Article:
Sixty percent, up 20% from a year ago, say they are willing to eat bugs as an ingredient in their food.
There’s an international movement towards incorporating more insects into the foods people eat, and the nutritional benefits alone, which includes a high protein profile, make creepy crawlies a logical source for ingredients in our food.
But how willing are Americans to eat bugs? Remember a few years ago when Starbucks came under fire for using ground up bugs as food coloring in their Frappucinos? But the fact of the matter is that insects are actually common in food, and ultimately could be deemed a healthier alternative to artificial ingredients. But does that explanation really ease the “gross” factor for consumers?
We asked our consumer panel a year ago to tell us about their feelings when it comes to eating insects. In 2016, 40% said they would eat bugs as an ingredient in their food, and 40% said they would not. Twenty percent said “not sure.”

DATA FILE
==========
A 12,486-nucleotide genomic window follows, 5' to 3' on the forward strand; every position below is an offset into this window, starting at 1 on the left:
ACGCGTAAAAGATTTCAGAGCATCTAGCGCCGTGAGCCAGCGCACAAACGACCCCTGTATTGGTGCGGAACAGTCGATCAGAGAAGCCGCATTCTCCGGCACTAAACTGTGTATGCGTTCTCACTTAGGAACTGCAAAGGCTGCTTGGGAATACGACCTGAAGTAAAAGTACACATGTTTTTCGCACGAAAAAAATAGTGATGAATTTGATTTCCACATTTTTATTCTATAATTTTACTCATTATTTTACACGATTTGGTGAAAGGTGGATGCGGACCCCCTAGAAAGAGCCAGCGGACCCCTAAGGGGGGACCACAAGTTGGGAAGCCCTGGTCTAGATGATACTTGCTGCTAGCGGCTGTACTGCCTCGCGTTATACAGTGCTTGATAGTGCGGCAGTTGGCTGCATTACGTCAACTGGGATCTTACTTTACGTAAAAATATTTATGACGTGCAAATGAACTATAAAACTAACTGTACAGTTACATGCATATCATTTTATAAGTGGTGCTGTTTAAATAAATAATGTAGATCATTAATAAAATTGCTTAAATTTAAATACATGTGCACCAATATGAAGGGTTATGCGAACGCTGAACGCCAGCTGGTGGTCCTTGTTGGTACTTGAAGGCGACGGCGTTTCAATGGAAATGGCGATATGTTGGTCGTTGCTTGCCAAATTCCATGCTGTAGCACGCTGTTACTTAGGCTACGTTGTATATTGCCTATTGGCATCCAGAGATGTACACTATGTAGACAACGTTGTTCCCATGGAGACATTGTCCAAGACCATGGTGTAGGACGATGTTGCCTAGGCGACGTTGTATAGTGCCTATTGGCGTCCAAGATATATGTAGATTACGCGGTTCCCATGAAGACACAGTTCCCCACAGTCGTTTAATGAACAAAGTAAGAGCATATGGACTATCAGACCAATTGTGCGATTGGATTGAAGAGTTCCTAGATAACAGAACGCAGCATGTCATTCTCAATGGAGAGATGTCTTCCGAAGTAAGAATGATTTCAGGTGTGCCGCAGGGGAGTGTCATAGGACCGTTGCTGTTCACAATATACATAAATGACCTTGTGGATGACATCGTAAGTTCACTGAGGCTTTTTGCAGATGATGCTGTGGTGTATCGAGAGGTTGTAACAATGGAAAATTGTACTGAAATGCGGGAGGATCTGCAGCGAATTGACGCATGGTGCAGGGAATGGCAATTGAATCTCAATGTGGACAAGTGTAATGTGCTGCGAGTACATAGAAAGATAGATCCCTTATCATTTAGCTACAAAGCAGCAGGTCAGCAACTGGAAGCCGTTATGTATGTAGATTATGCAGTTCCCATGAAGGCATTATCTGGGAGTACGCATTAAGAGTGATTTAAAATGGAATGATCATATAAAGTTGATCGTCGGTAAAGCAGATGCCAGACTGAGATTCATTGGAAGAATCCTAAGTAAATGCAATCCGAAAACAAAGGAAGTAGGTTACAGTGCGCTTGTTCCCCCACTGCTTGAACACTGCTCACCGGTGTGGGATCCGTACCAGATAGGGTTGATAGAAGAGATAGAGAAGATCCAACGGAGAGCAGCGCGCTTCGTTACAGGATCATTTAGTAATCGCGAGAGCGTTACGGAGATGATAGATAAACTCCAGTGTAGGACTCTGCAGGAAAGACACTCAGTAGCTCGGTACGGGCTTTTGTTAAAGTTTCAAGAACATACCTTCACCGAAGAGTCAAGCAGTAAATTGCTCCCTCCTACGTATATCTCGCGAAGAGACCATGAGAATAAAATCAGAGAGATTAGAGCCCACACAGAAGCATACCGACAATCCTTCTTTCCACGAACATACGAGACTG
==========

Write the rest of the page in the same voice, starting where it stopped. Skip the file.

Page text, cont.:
We ran the same poll this year, and in 2017, our panel’s feelings have changed significantly with 60% saying they would eat insects, 25% said no (down 15% from 2016!), and 15% said “not sure.”
We gave our panel a list of foods currently in the works that contain insects, and we asked them to tell us which ones they would try.
We also asked them if they had actually tried any food on the list. In 2016, only 16% said they had tried at least one of the foods on the list. In 2017, that number more than doubled to 34% saying they had tried one of the foods on the list.
The science suggests that using insects in our foods not only provides a healthy dose of protein and other nutrients, but this source could also help curb world hunger as we face shrinking food supplies. In addition, insects use very little resources and can be quite versatile in their uses.
As more products appear on the shelves of your store, as a retailer you can help shoppers overcome the “ick” factor by educating on them on the benefits and the growing acceptance worldwide.